Moreso they might be, if they peruse the following excerpts from the Companies Act and the interspersed, highlighted comments of mine:
If you noticed, Section 74 deals solely with a director demitting office before when due...director...not, Chairman! If Nick resigned as Chairman (the Post-Cabinet briefing suggests it was), then everything is moot, for Corporation Sole, being the controlling shareholder, is the one whoCHAPTER 81:01
An Act to revise and amend the law relating to companies and to provide for related and consequential matters.
*[Assented to 6th October 1995]
This Act may be cited as the Companies Act.
This Act came into operation on 15th April 1997. (So, it has been in operation long enough for none but whom the law excuses to be excused.)
(1) A director of a company ceases to hold office when—(a) he dies or resigns; (Everything turns on this, but please continue reading.)
(b) he is removed in accordance with section 75; or
(c) he becomes disqualified under section 68 or 69.
(2) The resignation of a director of a company becomes effective at the time his written resignation is served on the company or at the time specified in the resignation, whichever is later. (In other words, no board member's resignation can be valid unless served by said director on the company. So, any board member serving otherwise is a clown.)
(1) A director of a company is entitled to receive notice of, and to attend and be heard at, every meeting of shareholders. (If Cabinet members held any discussions concerning the instant issue, they could have only properly so done i.a.w. 76. (1), meaning: the Minister of Finance, in his capacity as Corporation Sole, or whomever he delegates for the purpose at which meeting, in any event, the CAL Board ought to have been invited, present and participated.)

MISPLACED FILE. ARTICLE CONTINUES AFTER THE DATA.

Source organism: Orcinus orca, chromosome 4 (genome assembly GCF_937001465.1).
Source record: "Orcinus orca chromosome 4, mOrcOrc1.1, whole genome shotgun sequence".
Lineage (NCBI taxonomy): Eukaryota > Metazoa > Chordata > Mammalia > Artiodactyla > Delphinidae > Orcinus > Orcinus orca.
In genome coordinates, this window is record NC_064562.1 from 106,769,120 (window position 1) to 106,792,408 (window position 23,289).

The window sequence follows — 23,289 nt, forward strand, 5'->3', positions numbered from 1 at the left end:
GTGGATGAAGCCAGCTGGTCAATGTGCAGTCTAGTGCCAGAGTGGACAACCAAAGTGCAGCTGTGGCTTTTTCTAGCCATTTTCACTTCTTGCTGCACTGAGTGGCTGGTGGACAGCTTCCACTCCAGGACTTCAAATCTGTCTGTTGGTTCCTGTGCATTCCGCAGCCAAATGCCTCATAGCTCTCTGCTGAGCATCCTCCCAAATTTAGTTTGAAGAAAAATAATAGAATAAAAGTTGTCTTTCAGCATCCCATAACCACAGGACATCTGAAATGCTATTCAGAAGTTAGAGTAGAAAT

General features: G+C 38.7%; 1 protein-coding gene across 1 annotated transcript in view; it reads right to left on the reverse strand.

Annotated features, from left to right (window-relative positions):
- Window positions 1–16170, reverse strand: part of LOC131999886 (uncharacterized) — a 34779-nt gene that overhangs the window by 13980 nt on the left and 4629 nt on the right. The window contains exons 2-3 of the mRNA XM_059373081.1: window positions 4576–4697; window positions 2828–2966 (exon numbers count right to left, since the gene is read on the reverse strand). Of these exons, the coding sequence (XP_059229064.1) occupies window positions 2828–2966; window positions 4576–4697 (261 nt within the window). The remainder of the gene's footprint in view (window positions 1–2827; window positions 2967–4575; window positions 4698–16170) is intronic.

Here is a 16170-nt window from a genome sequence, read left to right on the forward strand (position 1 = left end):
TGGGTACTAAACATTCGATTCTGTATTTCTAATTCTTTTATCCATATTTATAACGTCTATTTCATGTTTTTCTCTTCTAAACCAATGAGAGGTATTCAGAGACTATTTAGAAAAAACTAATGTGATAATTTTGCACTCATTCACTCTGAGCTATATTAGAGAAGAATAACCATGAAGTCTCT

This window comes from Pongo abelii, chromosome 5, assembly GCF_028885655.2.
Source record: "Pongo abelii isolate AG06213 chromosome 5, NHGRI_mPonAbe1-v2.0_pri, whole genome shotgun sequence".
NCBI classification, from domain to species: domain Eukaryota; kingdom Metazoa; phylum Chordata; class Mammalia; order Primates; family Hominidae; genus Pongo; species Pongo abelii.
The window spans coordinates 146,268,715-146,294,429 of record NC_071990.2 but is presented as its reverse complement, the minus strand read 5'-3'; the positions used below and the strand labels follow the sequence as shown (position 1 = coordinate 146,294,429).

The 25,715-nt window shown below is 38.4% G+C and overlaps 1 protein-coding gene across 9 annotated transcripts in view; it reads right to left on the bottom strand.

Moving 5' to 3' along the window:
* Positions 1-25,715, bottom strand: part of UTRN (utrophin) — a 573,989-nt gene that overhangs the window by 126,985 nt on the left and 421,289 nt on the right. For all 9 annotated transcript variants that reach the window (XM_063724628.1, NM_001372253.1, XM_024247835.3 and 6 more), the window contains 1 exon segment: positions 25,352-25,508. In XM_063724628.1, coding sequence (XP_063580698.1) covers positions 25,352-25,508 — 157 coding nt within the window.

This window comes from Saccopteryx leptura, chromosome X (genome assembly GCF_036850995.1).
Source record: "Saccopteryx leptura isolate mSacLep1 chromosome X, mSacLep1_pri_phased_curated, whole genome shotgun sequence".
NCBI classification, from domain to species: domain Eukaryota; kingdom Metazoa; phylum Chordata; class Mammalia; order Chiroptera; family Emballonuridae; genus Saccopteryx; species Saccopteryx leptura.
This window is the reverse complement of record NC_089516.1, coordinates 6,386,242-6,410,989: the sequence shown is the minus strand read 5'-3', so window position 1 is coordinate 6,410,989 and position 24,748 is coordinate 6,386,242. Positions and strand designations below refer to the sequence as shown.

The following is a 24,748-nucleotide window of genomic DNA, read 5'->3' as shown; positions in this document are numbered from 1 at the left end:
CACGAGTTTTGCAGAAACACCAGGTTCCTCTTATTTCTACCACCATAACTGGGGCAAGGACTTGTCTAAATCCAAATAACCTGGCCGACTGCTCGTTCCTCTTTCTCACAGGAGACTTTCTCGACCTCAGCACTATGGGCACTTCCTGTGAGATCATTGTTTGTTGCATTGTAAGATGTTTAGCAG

(2) A director—(a) who resigns;
(b) who receives a notice or otherwise learns of a meeting of shareholders called for the purpose of removing him from office; or
(c) who receives a notice or otherwise learns of a meeting of directors or shareholders at which another person is to be appointed or elected to fill the office of director, whether because of his resignation or removal, or because his term of office has expired or is about to expire,may submit to the company a written statement giving the reasons for his resignation or the reasons why he opposes any proposed action or resolution. (Well? Did he? or, didn't he?)
(3) The company shall forthwith send a copy of the statement referred to in subsection (2) to the Registrar and to every shareholder entitled to receive notice of any meeting referred to in subsection (1), unless the statement is included in or attached to a management proxy circular required by section 144. (And, if he did, did CAL comply with this legal mandate? If not, why not?)
(4) No company or person acting on its behalf incurs any liability by reason only of circulating a director’s statement in compliance with subsection (3). (In other words, CAL nor Minister, nor anyone for that matter, can be hauled before the courts or penalized for relaying such information to the Registrar. It is clear the intent of the law here is to let things be known rather than hidden.)
(1) Directors of a company may appoint from their number a managing director or a committee of directors and delegate to the managing director or committee any of the powers of the directors. (Just to remind: a committee could comprise just one person.)
(2) Notwithstanding subsection (1), no managing director and no committee of directors of a company may—
(a) submit to the shareholders any question or matter requiring the approval of the shareholders;
(b) fill a vacancy among the directors or in the office of auditor;
An act of a director or officer is valid notwithstanding any irregularity in his election or appointment, or any defect in his qualification. (This is a saving-grace provision, for it protects any injured by the incompetence of such an official.)
The topic is so grave and the modern-day dispensation so warranting of being frank with the public's business, it behooves full disclosure (in compliance with the principle of uberrimae fidei) of all correspondence passing between the parties involved, to dispel all the hot air and long-winded agitation the "I resign! No! You can't resign! Okay! I'll stay!" thingy has been generating.